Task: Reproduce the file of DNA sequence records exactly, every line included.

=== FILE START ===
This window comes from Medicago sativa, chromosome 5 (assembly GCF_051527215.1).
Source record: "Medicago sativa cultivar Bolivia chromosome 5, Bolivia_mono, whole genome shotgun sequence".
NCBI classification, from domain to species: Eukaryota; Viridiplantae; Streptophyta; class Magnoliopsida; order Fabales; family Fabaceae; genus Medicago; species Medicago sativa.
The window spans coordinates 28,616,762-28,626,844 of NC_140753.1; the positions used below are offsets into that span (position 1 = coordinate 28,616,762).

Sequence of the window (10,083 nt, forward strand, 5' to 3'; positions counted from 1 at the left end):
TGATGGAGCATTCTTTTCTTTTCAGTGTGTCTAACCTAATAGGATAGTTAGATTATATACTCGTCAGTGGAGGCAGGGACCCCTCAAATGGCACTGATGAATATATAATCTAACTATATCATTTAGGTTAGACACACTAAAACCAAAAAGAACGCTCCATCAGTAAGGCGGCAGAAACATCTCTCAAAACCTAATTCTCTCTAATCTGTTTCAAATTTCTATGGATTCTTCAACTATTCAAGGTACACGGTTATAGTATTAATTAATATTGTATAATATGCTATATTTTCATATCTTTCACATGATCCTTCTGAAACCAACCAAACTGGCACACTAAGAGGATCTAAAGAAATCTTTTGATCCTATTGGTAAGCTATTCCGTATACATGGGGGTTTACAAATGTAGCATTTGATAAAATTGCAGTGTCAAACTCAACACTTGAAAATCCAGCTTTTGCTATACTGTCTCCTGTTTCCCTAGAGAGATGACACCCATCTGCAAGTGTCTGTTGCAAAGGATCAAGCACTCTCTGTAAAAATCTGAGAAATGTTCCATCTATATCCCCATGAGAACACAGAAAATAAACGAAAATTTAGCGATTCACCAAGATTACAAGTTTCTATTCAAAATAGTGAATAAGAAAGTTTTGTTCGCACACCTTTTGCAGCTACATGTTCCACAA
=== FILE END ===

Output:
This window comes from Medicago sativa, chromosome 5 (assembly GCF_051527215.1).
Source record: "Medicago sativa cultivar Bolivia chromosome 5, Bolivia_mono, whole genome shotgun sequence".
NCBI classification, from domain to species: Eukaryota; Viridiplantae; Streptophyta; class Magnoliopsida; order Fabales; family Fabaceae; genus Medicago; species Medicago sativa.
The window spans coordinates 28,616,762-28,626,844 of NC_140753.1; the positions used below are offsets into that span (position 1 = coordinate 28,616,762).

Sequence of the window (10,083 nt, forward strand, 5' to 3'; positions counted from 1 at the left end):
TGATGGAGCATTCTTTTCTTTTCAGTGTGTCTAACCTAATAGGATAGTTAGATTATATACTCGTCAGTGGAGGCAGGGACCCCTCAAATGGCACTGATGAATATATAATCTAACTATATCATTTAGGTTAGACACACTAAAACCAAAAAGAACGCTCCATCAGTAAGGCGGCAGAAACATCTCTCAAAACCTAATTCTCTCTAATCTGTTTCAAATTTCTATGGATTCTTCAACTATTCAAGGTACACGGTTATAGTATTAATTAATATTGTATAATATGCTATATTTTCATATCTTTCACATGATCCTTCTGAAACCAACCAAACTGGCACACTAAGAGGATCTAAAGAAATCTTTTGATCCTATTGGTAAGCTATTCCGTATACATGGGGGTTTACAAATGTAGCATTTGATAAAATTGCAGTGTCAAACTCAACACTTGAAAATCCAGCTTTTGCTATACTGTCTCCTGTTTCCCTAGAGAGATGACACCCATCTGCAAGTGTCTGTTGCAAAGGATCAAGCACTCTCTGTAAAAATCTGAGAAATGTTCCATCTATATCCCCATGAGAACACAGAAAATAAACGAAAATTTAGCGATTCACCAAGATTACAAGTTTCTATTCAAAATAGTGAATAAGAAAGTTTTGTTCGCACACCTTTTGCAGCTACATGTTCCACAA